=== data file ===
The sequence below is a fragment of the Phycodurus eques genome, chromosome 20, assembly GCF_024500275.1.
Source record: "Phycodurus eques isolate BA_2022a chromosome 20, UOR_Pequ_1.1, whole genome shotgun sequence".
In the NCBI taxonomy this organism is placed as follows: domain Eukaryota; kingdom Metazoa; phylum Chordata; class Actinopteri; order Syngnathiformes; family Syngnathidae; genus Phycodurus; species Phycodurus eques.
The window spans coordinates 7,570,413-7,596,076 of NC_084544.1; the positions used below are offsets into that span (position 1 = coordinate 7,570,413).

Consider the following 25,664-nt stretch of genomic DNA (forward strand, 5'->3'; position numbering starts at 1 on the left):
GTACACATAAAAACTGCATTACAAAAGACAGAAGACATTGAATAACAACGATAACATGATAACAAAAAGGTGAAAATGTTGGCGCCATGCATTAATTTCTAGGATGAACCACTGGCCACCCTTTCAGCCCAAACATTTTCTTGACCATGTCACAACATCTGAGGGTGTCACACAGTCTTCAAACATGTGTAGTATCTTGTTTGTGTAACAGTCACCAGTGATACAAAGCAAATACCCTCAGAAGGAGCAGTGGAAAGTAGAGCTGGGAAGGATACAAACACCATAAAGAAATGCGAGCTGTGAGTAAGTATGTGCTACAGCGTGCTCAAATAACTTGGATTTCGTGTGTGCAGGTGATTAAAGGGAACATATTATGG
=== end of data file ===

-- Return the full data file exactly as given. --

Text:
The sequence below is a fragment of the Phycodurus eques genome, chromosome 20, assembly GCF_024500275.1.
Source record: "Phycodurus eques isolate BA_2022a chromosome 20, UOR_Pequ_1.1, whole genome shotgun sequence".
In the NCBI taxonomy this organism is placed as follows: domain Eukaryota; kingdom Metazoa; phylum Chordata; class Actinopteri; order Syngnathiformes; family Syngnathidae; genus Phycodurus; species Phycodurus eques.
The window spans coordinates 7,570,413-7,596,076 of NC_084544.1; the positions used below are offsets into that span (position 1 = coordinate 7,570,413).

Consider the following 25,664-nt stretch of genomic DNA (forward strand, 5'->3'; position numbering starts at 1 on the left):
GTACACATAAAAACTGCATTACAAAAGACAGAAGACATTGAATAACAACGATAACATGATAACAAAAAGGTGAAAATGTTGGCGCCATGCATTAATTTCTAGGATGAACCACTGGCCACCCTTTCAGCCCAAACATTTTCTTGACCATGTCACAACATCTGAGGGTGTCACACAGTCTTCAAACATGTGTAGTATCTTGTTTGTGTAACAGTCACCAGTGATACAAAGCAAATACCCTCAGAAGGAGCAGTGGAAAGTAGAGCTGGGAAGGATACAAACACCATAAAGAAATGCGAGCTGTGAGTAAGTATGTGCTACAGCGTGCTCAAATAACTTGGATTTCGTGTGTGCAGGTGATTAAAGGGAACATATTATGG